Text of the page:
Intel 12th Gen Alder Lake QS CPUs Already For Sale In China For $1,200
Apparently there is already pent up demand for Intel's upcoming Alder Lake CPUs that are slated to launch by the end of the year. As such, later revision engineering samples (known as qualification samples, or QS chips) are fetching big bucks—up to around $1,200 for the flagship of the bunch, the Core i9-12900K.
It is interesting to see these QS chips sell for so much money. Alder Lake is a major new architecture that brings with it a new platform (600 series chipset
), a new socket (LGA 1700), and support for DDR5 memory and PCI Express 5.0. That means interested buyers will need access to a new motherboard and a limited selection of DDR5 memory to actually use the QS chips.
Buyers are not fazed by this, as they are paying big bucks for pre-release hardware...
According to YuuKi-AnS, a well known leaker, Core i9-12900K processors
are commanding more than a grand in China. Prices are going up, too. Initially, they reported that Intel's flagship QS chip based on Alder Lake was selling for between 6,900 and 7,500 Chinese Yuan, which converts to around $1,060 to $1,150 in US currency.
Then in a follow-up Twitter post, YuuKi-AnS claimed the Core i9-12900K was going for 8,100 CNY, or around $1,250 in US currency, in China. They also added that those chips are "sold out, need to wait until next week" to have a shot at buying one again.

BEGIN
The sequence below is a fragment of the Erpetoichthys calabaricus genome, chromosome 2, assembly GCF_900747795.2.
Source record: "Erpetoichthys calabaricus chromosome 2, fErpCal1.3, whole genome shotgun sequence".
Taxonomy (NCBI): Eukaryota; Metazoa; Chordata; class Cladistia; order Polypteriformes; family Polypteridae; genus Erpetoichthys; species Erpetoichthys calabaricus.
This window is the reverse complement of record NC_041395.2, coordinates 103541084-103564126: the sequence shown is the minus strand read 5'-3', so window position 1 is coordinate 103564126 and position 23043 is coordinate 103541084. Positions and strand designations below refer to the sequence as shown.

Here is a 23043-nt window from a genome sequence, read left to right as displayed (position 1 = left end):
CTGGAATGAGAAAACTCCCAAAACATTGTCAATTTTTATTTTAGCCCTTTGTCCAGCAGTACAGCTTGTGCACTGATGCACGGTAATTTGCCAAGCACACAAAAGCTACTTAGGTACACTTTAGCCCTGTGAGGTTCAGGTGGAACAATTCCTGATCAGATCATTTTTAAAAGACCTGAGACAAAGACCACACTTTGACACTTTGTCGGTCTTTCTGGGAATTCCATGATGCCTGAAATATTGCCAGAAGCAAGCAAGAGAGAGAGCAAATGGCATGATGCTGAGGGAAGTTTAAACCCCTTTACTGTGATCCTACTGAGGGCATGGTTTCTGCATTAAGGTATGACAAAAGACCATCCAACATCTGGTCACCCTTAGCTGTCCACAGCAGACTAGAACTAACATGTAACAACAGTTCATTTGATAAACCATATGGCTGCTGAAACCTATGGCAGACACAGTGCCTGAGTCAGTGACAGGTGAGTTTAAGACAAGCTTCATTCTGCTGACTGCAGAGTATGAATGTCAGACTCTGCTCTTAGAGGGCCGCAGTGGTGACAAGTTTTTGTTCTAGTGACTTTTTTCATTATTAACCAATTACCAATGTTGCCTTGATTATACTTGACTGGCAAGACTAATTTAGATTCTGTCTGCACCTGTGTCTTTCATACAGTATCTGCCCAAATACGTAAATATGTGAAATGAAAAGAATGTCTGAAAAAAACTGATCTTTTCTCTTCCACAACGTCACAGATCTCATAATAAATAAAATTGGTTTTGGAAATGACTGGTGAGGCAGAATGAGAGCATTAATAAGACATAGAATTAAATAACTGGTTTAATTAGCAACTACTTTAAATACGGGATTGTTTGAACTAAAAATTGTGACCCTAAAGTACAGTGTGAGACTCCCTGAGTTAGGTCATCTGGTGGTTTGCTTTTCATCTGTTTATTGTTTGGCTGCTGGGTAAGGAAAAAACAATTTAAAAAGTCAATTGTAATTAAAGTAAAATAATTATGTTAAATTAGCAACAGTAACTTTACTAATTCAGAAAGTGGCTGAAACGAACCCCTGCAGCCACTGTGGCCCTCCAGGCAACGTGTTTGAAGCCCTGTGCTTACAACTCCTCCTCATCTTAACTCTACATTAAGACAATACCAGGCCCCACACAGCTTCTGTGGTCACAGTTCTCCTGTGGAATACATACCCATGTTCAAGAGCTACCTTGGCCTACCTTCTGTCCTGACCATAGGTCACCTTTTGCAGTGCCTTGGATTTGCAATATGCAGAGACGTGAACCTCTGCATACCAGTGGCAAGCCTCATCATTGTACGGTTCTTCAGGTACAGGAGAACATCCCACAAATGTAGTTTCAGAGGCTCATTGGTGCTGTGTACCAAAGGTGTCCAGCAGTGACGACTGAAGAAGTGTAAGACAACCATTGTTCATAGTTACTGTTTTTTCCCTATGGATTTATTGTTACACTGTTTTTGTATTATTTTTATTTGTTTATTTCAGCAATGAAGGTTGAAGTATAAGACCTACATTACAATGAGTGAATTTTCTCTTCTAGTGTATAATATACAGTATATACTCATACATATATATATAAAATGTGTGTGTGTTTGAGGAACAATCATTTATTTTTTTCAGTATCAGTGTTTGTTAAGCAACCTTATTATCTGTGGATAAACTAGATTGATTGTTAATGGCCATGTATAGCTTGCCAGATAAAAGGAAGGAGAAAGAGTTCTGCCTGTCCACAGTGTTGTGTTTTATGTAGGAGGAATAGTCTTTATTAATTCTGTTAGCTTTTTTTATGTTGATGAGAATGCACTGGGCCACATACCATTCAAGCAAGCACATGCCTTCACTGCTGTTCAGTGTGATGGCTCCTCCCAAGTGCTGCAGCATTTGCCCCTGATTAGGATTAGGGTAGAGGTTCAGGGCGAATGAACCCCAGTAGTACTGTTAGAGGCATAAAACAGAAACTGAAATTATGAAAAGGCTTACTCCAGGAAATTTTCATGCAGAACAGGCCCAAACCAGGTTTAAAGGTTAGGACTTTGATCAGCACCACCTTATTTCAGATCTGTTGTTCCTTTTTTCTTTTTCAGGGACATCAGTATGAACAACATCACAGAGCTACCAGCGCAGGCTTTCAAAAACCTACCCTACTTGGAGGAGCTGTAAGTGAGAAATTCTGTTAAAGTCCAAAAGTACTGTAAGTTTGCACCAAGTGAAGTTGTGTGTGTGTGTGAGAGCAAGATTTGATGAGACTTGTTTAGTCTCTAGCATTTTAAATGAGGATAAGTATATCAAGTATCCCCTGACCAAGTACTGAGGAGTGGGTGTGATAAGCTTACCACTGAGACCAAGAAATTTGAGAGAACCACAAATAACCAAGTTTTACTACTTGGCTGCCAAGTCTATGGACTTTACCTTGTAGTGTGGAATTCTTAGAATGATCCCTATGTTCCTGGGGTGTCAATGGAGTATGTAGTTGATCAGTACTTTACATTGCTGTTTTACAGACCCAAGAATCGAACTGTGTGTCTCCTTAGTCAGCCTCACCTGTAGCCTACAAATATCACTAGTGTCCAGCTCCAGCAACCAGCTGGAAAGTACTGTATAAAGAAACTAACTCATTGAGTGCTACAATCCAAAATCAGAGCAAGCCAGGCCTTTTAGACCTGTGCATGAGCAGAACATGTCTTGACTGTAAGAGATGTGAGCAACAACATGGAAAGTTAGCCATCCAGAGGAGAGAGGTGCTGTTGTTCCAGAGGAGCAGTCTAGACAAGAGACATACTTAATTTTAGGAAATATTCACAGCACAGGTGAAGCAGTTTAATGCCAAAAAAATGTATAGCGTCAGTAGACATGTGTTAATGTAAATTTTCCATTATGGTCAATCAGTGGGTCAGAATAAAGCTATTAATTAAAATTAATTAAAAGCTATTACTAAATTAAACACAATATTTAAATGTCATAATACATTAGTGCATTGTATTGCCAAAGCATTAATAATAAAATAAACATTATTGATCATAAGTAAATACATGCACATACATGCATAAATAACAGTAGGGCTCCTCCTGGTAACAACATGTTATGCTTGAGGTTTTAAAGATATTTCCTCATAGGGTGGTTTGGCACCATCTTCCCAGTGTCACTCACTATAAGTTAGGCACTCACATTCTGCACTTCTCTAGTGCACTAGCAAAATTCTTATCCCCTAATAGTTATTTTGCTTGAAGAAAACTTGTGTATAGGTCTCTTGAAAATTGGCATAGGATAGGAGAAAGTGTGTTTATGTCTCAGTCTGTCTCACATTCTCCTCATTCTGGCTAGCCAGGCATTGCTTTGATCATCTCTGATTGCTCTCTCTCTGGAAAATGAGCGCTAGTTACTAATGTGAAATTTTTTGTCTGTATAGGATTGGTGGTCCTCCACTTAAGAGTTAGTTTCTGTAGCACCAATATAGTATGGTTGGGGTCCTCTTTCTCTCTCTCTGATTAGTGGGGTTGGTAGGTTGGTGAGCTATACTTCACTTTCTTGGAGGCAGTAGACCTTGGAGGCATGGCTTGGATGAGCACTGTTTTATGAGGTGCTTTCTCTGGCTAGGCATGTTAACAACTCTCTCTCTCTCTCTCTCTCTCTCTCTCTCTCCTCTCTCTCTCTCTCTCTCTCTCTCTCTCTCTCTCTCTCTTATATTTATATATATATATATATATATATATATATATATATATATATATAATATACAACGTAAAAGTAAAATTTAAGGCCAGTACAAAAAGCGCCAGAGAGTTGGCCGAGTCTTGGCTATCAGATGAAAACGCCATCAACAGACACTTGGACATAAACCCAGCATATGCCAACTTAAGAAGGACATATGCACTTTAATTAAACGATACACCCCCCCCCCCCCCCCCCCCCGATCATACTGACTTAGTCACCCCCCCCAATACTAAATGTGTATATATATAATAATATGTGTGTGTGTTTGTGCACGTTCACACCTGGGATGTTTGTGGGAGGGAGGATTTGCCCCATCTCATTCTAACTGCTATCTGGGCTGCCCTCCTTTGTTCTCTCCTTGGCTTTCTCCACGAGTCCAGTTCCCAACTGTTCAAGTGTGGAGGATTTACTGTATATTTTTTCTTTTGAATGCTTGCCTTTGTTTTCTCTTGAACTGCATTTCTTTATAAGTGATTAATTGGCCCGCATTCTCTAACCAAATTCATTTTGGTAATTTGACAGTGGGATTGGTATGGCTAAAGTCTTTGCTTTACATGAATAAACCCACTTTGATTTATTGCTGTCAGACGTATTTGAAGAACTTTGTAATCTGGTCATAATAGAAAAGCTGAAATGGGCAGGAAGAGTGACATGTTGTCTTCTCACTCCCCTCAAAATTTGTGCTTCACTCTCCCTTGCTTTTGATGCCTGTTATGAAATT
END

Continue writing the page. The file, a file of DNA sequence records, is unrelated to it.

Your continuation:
To put that into perspective, Intel's current generation Core i9-11900K
processor based on Rocket Lake sells for $550, or about half as much as what late-run Core i9-12900K QS CPUs are selling for. Granted, there is a much larger supply of Rocket Lake CPUs than unreleased Alder Lake chips, but it is interesting all the same.
There is also the cost of a compatible motherboard to consider. Apparently B660 boards are pulling in premium dollars as well, having sold out at 7,400 CNY, or around $1,140 in US currency. So just for the CPU and motherboard, users are looking at almost $2,400.
Alder Lake is intriguing because it represents a shift to a heterogeneous architecture on the desktop. As for the Core i9-12900K specifically, it combines eight high performance Golden Cove cores with Hyper Threading support, with eight lower power Gracemont cores, for a 16-core/24 thread configuration.
The ES chip that is making the rounds features a 5.3GHz boost clock
for the big cores, or 5GHz across all eight cores, and 3.9GHz for the small cores, or 3.7GHz across all eight cores. It also features 30MB of L3 cache.
Leaked benchmarks look promising, though we'll reserve judgement for when Alder Lake actually ships and we've had a chance to test it out ourselves.